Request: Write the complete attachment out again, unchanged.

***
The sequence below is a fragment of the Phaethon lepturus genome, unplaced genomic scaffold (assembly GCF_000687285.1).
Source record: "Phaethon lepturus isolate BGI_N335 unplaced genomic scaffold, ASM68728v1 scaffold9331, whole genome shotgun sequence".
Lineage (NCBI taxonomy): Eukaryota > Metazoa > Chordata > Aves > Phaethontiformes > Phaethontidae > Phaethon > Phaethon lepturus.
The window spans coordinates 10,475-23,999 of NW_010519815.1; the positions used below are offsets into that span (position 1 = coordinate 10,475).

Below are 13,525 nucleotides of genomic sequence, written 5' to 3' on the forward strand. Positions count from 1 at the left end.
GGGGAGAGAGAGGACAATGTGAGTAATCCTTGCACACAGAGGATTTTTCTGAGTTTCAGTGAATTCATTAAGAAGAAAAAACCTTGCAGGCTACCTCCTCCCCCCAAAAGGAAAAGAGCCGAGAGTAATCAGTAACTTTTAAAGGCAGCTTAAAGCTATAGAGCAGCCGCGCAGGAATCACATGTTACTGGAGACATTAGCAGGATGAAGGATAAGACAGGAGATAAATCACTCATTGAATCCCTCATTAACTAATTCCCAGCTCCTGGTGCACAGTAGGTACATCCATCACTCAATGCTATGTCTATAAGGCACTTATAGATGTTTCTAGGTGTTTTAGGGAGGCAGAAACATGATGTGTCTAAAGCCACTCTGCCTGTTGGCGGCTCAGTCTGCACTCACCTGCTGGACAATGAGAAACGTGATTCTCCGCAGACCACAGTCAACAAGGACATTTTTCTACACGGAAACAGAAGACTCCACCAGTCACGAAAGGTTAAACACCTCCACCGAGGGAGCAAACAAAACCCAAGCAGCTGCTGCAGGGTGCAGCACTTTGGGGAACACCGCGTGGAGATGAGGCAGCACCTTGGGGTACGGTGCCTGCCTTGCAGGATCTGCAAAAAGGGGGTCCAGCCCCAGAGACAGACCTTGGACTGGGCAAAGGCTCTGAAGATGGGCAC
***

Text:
The sequence below is a fragment of the Phaethon lepturus genome, unplaced genomic scaffold (assembly GCF_000687285.1).
Source record: "Phaethon lepturus isolate BGI_N335 unplaced genomic scaffold, ASM68728v1 scaffold9331, whole genome shotgun sequence".
Lineage (NCBI taxonomy): Eukaryota > Metazoa > Chordata > Aves > Phaethontiformes > Phaethontidae > Phaethon > Phaethon lepturus.
The window spans coordinates 10,475-23,999 of NW_010519815.1; the positions used below are offsets into that span (position 1 = coordinate 10,475).

Below are 13,525 nucleotides of genomic sequence, written 5' to 3' on the forward strand. Positions count from 1 at the left end.
GGGGAGAGAGAGGACAATGTGAGTAATCCTTGCACACAGAGGATTTTTCTGAGTTTCAGTGAATTCATTAAGAAGAAAAAACCTTGCAGGCTACCTCCTCCCCCCAAAAGGAAAAGAGCCGAGAGTAATCAGTAACTTTTAAAGGCAGCTTAAAGCTATAGAGCAGCCGCGCAGGAATCACATGTTACTGGAGACATTAGCAGGATGAAGGATAAGACAGGAGATAAATCACTCATTGAATCCCTCATTAACTAATTCCCAGCTCCTGGTGCACAGTAGGTACATCCATCACTCAATGCTATGTCTATAAGGCACTTATAGATGTTTCTAGGTGTTTTAGGGAGGCAGAAACATGATGTGTCTAAAGCCACTCTGCCTGTTGGCGGCTCAGTCTGCACTCACCTGCTGGACAATGAGAAACGTGATTCTCCGCAGACCACAGTCAACAAGGACATTTTTCTACACGGAAACAGAAGACTCCACCAGTCACGAAAGGTTAAACACCTCCACCGAGGGAGCAAACAAAACCCAAGCAGCTGCTGCAGGGTGCAGCACTTTGGGGAACACCGCGTGGAGATGAGGCAGCACCTTGGGGTACGGTGCCTGCCTTGCAGGATCTGCAAAAAGGGGGTCCAGCCCCAGAGACAGACCTTGGACTGGGCAAAGGCTCTGAAGATGGGCAC